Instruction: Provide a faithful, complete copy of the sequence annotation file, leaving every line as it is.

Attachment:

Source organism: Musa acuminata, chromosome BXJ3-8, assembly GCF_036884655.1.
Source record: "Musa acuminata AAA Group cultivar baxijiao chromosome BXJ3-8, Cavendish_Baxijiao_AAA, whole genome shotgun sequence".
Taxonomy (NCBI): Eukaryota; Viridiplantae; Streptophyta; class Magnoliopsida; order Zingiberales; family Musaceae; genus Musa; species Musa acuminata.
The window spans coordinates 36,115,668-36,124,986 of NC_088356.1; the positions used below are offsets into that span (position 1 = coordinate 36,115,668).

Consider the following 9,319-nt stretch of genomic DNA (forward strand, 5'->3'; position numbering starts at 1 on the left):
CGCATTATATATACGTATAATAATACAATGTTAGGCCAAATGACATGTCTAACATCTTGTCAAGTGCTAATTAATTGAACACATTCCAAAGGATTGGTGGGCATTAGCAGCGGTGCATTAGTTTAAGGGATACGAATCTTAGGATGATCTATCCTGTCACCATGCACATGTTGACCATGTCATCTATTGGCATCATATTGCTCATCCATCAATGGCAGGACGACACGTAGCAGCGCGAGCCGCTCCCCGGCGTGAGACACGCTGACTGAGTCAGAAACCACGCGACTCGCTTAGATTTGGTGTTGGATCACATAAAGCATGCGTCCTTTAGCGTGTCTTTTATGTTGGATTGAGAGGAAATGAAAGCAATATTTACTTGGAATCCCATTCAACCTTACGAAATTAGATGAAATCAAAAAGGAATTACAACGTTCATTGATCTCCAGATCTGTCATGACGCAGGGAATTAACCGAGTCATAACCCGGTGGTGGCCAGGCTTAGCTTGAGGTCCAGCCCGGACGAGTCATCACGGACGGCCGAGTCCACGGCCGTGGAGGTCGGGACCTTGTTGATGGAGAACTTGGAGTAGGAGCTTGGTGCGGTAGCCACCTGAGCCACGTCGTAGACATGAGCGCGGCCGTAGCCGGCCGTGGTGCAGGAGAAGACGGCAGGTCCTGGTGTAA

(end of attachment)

Source organism: Musa acuminata, chromosome BXJ3-8, assembly GCF_036884655.1.
Source record: "Musa acuminata AAA Group cultivar baxijiao chromosome BXJ3-8, Cavendish_Baxijiao_AAA, whole genome shotgun sequence".
Taxonomy (NCBI): Eukaryota; Viridiplantae; Streptophyta; class Magnoliopsida; order Zingiberales; family Musaceae; genus Musa; species Musa acuminata.
The window spans coordinates 36,115,668-36,124,986 of NC_088356.1; the positions used below are offsets into that span (position 1 = coordinate 36,115,668).

Consider the following 9,319-nt stretch of genomic DNA (forward strand, 5'->3'; position numbering starts at 1 on the left):
CGCATTATATATACGTATAATAATACAATGTTAGGCCAAATGACATGTCTAACATCTTGTCAAGTGCTAATTAATTGAACACATTCCAAAGGATTGGTGGGCATTAGCAGCGGTGCATTAGTTTAAGGGATACGAATCTTAGGATGATCTATCCTGTCACCATGCACATGTTGACCATGTCATCTATTGGCATCATATTGCTCATCCATCAATGGCAGGACGACACGTAGCAGCGCGAGCCGCTCCCCGGCGTGAGACACGCTGACTGAGTCAGAAACCACGCGACTCGCTTAGATTTGGTGTTGGATCACATAAAGCATGCGTCCTTTAGCGTGTCTTTTATGTTGGATTGAGAGGAAATGAAAGCAATATTTACTTGGAATCCCATTCAACCTTACGAAATTAGATGAAATCAAAAAGGAATTACAACGTTCATTGATCTCCAGATCTGTCATGACGCAGGGAATTAACCGAGTCATAACCCGGTGGTGGCCAGGCTTAGCTTGAGGTCCAGCCCGGACGAGTCATCACGGACGGCCGAGTCCACGGCCGTGGAGGTCGGGACCTTGTTGATGGAGAACTTGGAGTAGGAGCTTGGTGCGGTAGCCACCTGAGCCACGTCGTAGACATGAGCGCGGCCGTAGCCGGCCGTGGTGCAGGAGAAGACGGCAGGTCCTGGTGTAA